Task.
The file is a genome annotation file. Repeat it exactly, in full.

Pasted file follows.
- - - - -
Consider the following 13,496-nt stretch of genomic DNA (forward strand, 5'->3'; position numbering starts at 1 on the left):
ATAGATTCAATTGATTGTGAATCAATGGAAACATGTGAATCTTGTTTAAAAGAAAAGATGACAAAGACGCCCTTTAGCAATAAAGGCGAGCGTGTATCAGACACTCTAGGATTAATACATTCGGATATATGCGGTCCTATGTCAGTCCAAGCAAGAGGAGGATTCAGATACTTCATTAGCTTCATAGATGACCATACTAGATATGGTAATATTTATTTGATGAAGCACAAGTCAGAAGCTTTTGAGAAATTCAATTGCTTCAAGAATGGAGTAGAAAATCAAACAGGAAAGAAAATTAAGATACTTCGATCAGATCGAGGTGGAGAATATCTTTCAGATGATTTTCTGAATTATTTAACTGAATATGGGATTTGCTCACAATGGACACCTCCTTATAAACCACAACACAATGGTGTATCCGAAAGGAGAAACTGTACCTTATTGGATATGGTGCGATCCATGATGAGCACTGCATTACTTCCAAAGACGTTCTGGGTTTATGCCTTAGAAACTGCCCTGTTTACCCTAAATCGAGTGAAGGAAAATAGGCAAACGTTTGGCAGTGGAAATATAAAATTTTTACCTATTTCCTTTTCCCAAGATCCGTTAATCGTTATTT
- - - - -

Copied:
Consider the following 13,496-nt stretch of genomic DNA (forward strand, 5'->3'; position numbering starts at 1 on the left):
ATAGATTCAATTGATTGTGAATCAATGGAAACATGTGAATCTTGTTTAAAAGAAAAGATGACAAAGACGCCCTTTAGCAATAAAGGCGAGCGTGTATCAGACACTCTAGGATTAATACATTCGGATATATGCGGTCCTATGTCAGTCCAAGCAAGAGGAGGATTCAGATACTTCATTAGCTTCATAGATGACCATACTAGATATGGTAATATTTATTTGATGAAGCACAAGTCAGAAGCTTTTGAGAAATTCAATTGCTTCAAGAATGGAGTAGAAAATCAAACAGGAAAGAAAATTAAGATACTTCGATCAGATCGAGGTGGAGAATATCTTTCAGATGATTTTCTGAATTATTTAACTGAATATGGGATTTGCTCACAATGGACACCTCCTTATAAACCACAACACAATGGTGTATCCGAAAGGAGAAACTGTACCTTATTGGATATGGTGCGATCCATGATGAGCACTGCATTACTTCCAAAGACGTTCTGGGTTTATGCCTTAGAAACTGCCCTGTTTACCCTAAATCGAGTGAAGGAAAATAGGCAAACGTTTGGCAGTGGAAATATAAAATTTTTACCTATTTCCTTTTCCCAAGATCCGTTAATCGTTATTT